Charles W. Stavely was born Feb.1, 1901 and passed away Feb. 12th of 1992 at the age of 91. He was born in Indian Territory, Econtuska, Oklahoma and attended school in Seminole, Oklahoma, and later graduated from A&M College in Stillwater, Oklahoma. He belonged to ROTC for four years and received the rank of 2nd Lieutenant.
He married after finishing collage and ROTC. They adopted a daughter later in life, and his wife Gretchen died at age 54. With the help of 2 foster families he raised his daughter (My Mom, Rose) until she graduated from High School and married. He then spent the next 44 years and 5 months with the Forest Service in Colorado and Nebraska. In May of 1944 he transferred from Colorado to the Nebraska National Forest near Valentine, Ne. (Now Samuel R Mc Kelvie National Forest.) He was a ranger there for 16 years, then transferring to Denver Regional Office until 1963 when he retired. From 1963 to 1987 he traveled throughout the southern states in a Ford Bronco that he purchased new in 1974. (See Below) He spent most of his time along a creek bed, a rocky wall, or wherever there might find some gemstones, rocks or gold as he was an expert on all of these. He traveled in the Bronco, well equipped with a water sack full of water hanging off the grill on the front of the Bronco, and his Geiger counter, gold pans, picks, hammers, magnifying glass, binoculars and all the other necessary tools needed for being a prospector, miner, nature lover and camper. It was believed that his only real fear of being out in the wild alone was being struck by a rattlesnake. He told many stories of his encounters and fears of them. He was a loner and loved to be out on a creek bed panning for gold or whatever he could find. Charles was a jack-of-all-trades, handyman, carpenter, mathematician, avid reader of thousands of books, loved rocks, oh yes, the Bronco was always full of little samples of rocks, sand etc, that he carefully labeled as to what type it was, location found and date. He always had a notebook in his shirt pocket and took notes about everything. He kept a daily diary most of his life.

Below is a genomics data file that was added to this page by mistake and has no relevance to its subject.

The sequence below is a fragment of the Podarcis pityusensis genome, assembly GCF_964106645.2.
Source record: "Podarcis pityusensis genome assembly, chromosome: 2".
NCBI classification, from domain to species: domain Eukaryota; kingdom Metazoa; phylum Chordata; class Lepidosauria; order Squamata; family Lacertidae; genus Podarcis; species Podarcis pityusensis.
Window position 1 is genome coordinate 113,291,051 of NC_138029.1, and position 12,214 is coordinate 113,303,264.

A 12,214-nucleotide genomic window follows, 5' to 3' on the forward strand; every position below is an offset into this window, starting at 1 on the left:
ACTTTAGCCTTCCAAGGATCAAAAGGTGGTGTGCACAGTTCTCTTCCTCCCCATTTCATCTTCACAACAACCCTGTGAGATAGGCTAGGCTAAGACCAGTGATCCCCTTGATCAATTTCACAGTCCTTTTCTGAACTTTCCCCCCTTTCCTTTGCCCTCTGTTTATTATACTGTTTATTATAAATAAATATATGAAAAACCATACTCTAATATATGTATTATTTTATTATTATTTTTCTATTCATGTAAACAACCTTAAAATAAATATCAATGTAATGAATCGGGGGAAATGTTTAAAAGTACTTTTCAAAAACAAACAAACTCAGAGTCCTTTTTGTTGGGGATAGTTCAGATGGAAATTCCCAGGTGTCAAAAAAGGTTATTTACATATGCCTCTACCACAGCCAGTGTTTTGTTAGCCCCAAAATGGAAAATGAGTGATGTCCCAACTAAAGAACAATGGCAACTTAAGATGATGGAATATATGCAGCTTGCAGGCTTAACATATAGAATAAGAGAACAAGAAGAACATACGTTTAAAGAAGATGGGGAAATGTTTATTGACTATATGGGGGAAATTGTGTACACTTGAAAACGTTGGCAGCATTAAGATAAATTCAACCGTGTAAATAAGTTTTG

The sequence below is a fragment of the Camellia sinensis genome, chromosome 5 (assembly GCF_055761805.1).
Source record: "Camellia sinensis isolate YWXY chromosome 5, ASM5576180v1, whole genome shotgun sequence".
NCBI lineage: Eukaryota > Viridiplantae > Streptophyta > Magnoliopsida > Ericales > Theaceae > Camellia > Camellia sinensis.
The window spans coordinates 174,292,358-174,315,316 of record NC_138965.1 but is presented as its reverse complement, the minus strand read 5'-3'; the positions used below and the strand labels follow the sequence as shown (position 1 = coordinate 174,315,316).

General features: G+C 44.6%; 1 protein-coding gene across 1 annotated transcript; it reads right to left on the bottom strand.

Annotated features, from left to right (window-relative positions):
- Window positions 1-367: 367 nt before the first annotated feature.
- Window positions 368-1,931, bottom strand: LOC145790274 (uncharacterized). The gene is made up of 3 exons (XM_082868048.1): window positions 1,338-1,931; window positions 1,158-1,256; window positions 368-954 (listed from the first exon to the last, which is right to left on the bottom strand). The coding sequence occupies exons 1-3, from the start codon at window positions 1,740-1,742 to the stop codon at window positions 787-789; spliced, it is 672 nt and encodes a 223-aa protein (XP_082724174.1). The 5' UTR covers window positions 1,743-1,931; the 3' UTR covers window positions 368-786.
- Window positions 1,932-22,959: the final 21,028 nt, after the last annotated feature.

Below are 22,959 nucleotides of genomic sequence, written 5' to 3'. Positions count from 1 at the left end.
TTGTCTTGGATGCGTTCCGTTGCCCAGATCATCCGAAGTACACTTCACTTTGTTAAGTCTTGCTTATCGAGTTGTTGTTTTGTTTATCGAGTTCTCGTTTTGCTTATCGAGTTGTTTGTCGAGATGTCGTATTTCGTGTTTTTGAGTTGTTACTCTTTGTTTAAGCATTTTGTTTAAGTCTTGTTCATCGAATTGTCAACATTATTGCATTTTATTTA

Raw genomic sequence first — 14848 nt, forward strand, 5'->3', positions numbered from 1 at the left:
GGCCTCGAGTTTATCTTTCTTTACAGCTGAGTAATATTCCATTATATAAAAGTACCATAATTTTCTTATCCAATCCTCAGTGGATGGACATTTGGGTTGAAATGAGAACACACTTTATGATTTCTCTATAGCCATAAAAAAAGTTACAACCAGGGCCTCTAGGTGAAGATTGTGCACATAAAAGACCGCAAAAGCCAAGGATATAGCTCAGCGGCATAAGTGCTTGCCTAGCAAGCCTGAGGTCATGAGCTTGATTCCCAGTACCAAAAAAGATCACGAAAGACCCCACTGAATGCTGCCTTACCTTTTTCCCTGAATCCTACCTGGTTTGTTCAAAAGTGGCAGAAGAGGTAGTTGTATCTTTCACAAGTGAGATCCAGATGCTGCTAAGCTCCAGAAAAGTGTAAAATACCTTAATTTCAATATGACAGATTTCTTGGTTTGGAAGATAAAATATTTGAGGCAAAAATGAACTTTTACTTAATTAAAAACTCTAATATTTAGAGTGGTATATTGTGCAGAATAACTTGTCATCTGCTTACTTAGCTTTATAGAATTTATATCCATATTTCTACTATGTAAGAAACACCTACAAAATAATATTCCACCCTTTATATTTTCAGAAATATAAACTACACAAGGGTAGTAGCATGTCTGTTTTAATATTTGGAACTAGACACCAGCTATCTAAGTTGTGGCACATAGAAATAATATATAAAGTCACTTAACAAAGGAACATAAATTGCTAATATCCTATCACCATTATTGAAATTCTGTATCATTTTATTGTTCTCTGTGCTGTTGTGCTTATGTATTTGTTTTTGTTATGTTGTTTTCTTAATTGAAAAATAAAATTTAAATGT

Every year for many years he and his Bronco traveled to two 20-acre land claims he had in Idaho along the Snake River where he had to do at least $100 worth of work or improvements on each 20-acres each year to keep them in his name. The Bronco made the trip each year, and he would spend 1-2 weeks out in the wilderness doing his work and enjoying the outdoors. No one really knew where these claims were and or where he was during those couple weeks. That was when he was in Paradise. His Bronco served him well, and they worked those claims,(named the Cindy and Brenda claims, after his two granddaughters) for as many years as his health would allow him to work them. He drove his Bronco up until the last year or so of his life, when he gave it to his daughter who resides in South Dakota. My Mom, Rose, and I traveled to Deming, New Mexico where Grandpa Stavely had been living in an assisted living home and Rose drove the Bronco back to South Dakota. She had it from 1991 until she gave it to me who lives in Seattle, Washington, in 2010. I had it shipped to Seattle, Washington from South Dakota in 2011, and I proudly drive it as often as possible!
A few months ago I loaned the Bronco to some film makers who were creating a short film for an international multimedia conference. This is the result. Be sure to go HD and Full Screen!